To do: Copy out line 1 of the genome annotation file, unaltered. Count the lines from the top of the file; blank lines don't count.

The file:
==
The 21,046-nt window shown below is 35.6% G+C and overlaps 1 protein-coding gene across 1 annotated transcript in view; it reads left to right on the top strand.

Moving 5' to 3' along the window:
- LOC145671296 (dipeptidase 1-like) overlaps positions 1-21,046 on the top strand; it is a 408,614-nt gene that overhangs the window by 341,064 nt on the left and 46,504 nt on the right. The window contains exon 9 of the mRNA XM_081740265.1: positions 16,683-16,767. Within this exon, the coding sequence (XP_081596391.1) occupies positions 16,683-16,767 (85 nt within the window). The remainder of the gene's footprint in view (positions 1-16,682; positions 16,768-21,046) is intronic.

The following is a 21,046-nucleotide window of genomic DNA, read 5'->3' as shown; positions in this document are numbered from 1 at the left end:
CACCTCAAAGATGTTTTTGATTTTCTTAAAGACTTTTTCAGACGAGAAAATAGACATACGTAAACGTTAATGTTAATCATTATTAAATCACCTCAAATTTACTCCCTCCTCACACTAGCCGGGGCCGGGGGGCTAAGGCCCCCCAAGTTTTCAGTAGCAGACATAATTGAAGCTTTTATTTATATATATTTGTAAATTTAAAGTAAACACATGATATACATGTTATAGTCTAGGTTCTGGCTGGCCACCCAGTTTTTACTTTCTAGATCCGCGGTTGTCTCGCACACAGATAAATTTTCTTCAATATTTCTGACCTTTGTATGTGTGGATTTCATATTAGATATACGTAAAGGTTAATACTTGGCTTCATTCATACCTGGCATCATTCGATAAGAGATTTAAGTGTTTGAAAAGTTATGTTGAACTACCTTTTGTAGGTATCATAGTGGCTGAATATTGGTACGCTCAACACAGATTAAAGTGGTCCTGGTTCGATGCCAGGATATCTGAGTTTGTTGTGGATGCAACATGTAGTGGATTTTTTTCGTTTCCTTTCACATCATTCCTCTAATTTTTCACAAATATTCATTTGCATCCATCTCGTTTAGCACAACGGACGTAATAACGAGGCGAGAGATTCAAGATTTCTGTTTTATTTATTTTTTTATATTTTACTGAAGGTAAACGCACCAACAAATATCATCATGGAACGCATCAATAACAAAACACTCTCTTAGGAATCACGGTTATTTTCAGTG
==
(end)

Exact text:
The 21,046-nt window shown below is 35.6% G+C and overlaps 1 protein-coding gene across 1 annotated transcript in view; it reads left to right on the top strand.